WATERLOO | In 1997, then-Speaker of the House Ron Corbett was eager for data that could offer some insight into whether Iowa should cut its income taxes by 10 percent or 15 percent, as the two chambers were debating between those figures.
It never materialized, and a 10 percent cut was enacted.
Now, Corbett is done waiting for the data to appear and is set on creating it within the state.
Corbett, a Republican and now Cedar Rapids mayor, is launching Engage Iowa, a conservative think tank focused first and foremost on three issues: environment, education and economy.
“People do want substantive discussions of issues,” Corbett told The Courier. “And we’re kind of a small enough state that we do have some challenges and some problems.”
He said, for example, on education, the state is slipping from its long-held position as the best place for education to being more in the middle of the pack.
“People are sensing it. They maybe don’t know what the solutions are, but they certainly want to talk about it,” Corbett said.
Engage Iowa is somewhat unique in the state as a nonpartisan, nonprofit, with a 501(c)3 status that prevents it from lobbying. Corbett points to the Iowa Policy Project as about the only comparable organization in the state, but notes the Iowa City-based group tends to be focused on liberal issues.
Engage Iowa will be “another voice” offering ideas in the state.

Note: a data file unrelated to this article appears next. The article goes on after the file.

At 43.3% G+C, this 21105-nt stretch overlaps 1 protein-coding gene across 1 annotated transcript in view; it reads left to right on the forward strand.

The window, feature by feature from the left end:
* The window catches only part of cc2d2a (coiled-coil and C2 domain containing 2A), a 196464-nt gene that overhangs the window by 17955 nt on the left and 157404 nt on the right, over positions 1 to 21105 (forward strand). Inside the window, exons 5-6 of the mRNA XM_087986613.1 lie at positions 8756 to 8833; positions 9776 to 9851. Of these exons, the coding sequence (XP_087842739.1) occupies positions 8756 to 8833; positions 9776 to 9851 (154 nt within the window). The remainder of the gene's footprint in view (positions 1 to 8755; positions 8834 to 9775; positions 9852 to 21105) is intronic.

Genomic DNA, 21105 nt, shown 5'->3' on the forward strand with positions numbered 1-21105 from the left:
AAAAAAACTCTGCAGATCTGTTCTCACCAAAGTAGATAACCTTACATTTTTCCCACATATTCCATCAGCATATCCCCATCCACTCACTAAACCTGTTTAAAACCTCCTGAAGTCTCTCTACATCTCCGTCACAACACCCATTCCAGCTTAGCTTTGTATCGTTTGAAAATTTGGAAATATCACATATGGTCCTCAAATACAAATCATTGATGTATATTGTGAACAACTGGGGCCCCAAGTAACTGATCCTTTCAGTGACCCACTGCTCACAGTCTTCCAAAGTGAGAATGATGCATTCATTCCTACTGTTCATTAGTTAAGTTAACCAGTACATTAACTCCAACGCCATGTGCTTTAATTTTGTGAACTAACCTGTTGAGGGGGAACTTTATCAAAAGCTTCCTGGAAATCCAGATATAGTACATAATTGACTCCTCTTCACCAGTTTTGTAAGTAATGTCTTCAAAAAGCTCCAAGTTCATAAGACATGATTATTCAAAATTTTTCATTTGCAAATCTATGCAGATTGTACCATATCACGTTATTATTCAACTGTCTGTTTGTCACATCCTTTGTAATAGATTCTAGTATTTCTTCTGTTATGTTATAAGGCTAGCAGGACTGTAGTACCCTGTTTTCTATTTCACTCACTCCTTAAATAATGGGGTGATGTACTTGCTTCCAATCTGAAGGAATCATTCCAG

Though the group is just comprised of Corbett for now -- he’s sought and secured more than $1.5 million to launch the project -- he said he will soon be building an advisory board with people across the state and seeking people to serve on councils that will focus on specific issues.
While that organization building is underway, Corbett said he has already identified the first three issues on which he plans to put out public reports.
The first, due out in November, will focus on clean water issues in the state. The second, due in spring, will focus on early childhood education and the state’s mandate to ensure all kids are reading at grade level by third grade. The next is likely to focus on tax policy, specifically income tax policy.
Like when Corbett was House speaker, that last issue has once again been a talking point among Republican lawmakers, but it has failed to get enough traction to move forward, especially when Democrats control the Iowa Senate by a slim margin.
“What may work in Florida might work in Iowa, but then it may not, so maybe having some more Iowa-based thought, and that’s what we’re trying to do,” Corbett said, adding that he’s working with an Iowa State University professor on developing the first report.
Corbett said when the initial report is ready in November, he will make it public, but he’ll also go beyond that.
“We plan on being aggressive, then, in the social media side, of getting out and engaging Iowans to say, ‘What do you think of this? Do you like it or don’t you like it?’”
He said the group is already seeking input from Iowans at www.EngageIowa.org on what Iowans think are the top three issues facing the state.
While it’s been suggested the conservative think tank could be a launchpad to run for governor in 2018, Corbett said he’ll continue to serve as mayor until his term ends in 2017, though he hasn’t yet made up his mind about whether he’ll seek re-election.